A Victory & Reseda “Throwback Review” of the 2010 Kia Soul
So, what is “cool?”
It’s an objective definition that pervades actual agreement amongst us. It’s not at all absolute as the concept of “cool” is fluid. What was cool ten or so years ago isn’t cool now. And, so forth…
I attempted to ask the question on Facebook to some limited responses. Again, the question went nowhere – just like arguing over one’s coolness over another.
Then, we add the word “hip.” What is “hip?” It was a Ska song from about 30 years ago, but that’s not the right answer for this purpose. Would it be better if I asked whether “hip” is another level of “cool?” That would confuse everyone reading this blog…
“Hip” and “cool” are two objective words being tossed around the automotive world to find a way to sell automobiles to the younger crowd. Think “Scion” for a moment. That’s Toyota’s great idea to sell its most non-mainstream vehicles through a different brand while still sharing space at the local Toyota dealer. The Honda Element was once considered “cool” and “hip” before it became the darlings of the urban home rehabber set.
One thing I’ve noticed about these “cool” and “hip” conveyances: Not a lot of people aged 18-30 are driving them. Owners of these vehicles tend to be older – much older. So, how do you sell these “cool” and “hip” automobiles to the younger, undergraduate or working-straight-out-of-high-school set?
You’ve seen the commercials. It began with hamsters on the road in their spin-wheels – going nowhere. All of the sudden, the camera focuses on a carload of hamsters rolling alongside these stationary spin-wheels, and grooving to some hybrid Hip-Hop/Rock tune. Heads bobbing – just being “cool” and “hip.”
In the latest commercial selling the same vehicle, the “coolest,” “hippest” hamsters are now macking on old school hip-hop gear rapping to Black Sheep’s “The Choice is Yours.” All of the old school/new school stereotypes blaze through your video screen – again making the point between hamsters who roll in the latest “hip” and “cool” conveyance against a series of whack rides. With CGI, anything is possible!
Do hamsters make a car “hip” and “cool?” Kia certainly believes so. That’s why you’re seeing all of these Soul commercials featuring these CGI hamsters.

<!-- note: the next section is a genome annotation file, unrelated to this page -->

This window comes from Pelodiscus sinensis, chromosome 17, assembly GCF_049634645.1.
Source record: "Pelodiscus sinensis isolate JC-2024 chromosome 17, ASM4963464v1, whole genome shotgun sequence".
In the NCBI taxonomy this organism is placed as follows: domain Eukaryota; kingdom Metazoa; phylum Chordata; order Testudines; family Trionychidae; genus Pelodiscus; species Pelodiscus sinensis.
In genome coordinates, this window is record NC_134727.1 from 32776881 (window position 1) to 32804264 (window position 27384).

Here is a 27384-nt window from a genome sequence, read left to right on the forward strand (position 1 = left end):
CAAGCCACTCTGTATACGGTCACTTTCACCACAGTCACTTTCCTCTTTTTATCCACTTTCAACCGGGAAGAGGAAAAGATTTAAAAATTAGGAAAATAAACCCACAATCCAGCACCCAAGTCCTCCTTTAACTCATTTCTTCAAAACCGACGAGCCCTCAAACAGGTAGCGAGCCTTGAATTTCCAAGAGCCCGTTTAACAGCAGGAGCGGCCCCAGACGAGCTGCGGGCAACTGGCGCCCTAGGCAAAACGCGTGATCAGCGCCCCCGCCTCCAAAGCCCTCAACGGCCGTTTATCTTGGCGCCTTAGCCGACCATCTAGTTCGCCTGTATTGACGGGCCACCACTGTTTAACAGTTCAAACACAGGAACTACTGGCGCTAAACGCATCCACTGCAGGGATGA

For the Memorial Day Weekend, I took out a Kia Soul to see whether (a) it is as “cool” and “hip” as is being marketed, (b) whether it is practical enough to be considered as an every day ride for being a tall hatchback/compact crossover wagon and (c) whether this 46-year-old single Gay man (Bear, whatever) can live with one even for a short amount of time.
My example, the Soul “+” model, came well equipped to begin with: A welcomed relief for the journey up north to Duluth and Sandstone. What I appreciate about the Soul is the higher ground clearance. This came in handy on unpaved surfaces. The tall stance and upright hatch helped with headroom and cargo loading. Though smaller than the Scion xB and the Honda Element, it does look rugged enough to handle the urban jungle as well as away from it. For reference, the Nissan Cube is lower to the ground, but just as small as the Soul.
There is another thought about the overall design. I’m thinking back to the 1920s when automobiles were upright towards the back. The old “closed saloons” and “hardtops” of the 1920s and 1930s just flashed in front of me one day while observing the Soul. Granted, the green color wouldn’t have been in vogue before and after the Stock Market Crash of 1929.
Inside is an interesting treatment what Kia considers “cool” and “hip.” For the instrument panel seems modern for compacts these days, including the cleverly designed center stack area housing the HVAC controls, audio system and a small cubby hole that’s somewhat tricky to open up. If you slide the latch to the right, you have to push down on the top of the panel to open it. Not clever, in practice.
The seats remind one what the car is since it is stitched all over the upper parts of each seat. I’m thinking 1980s Chevrolet Camaro here. The good thing is the “+” model comes with a good chunk of equipment ranging from an audio system with Sirius satellite radio and Bluetooth connectivity to power windows, power door locks and cruise control.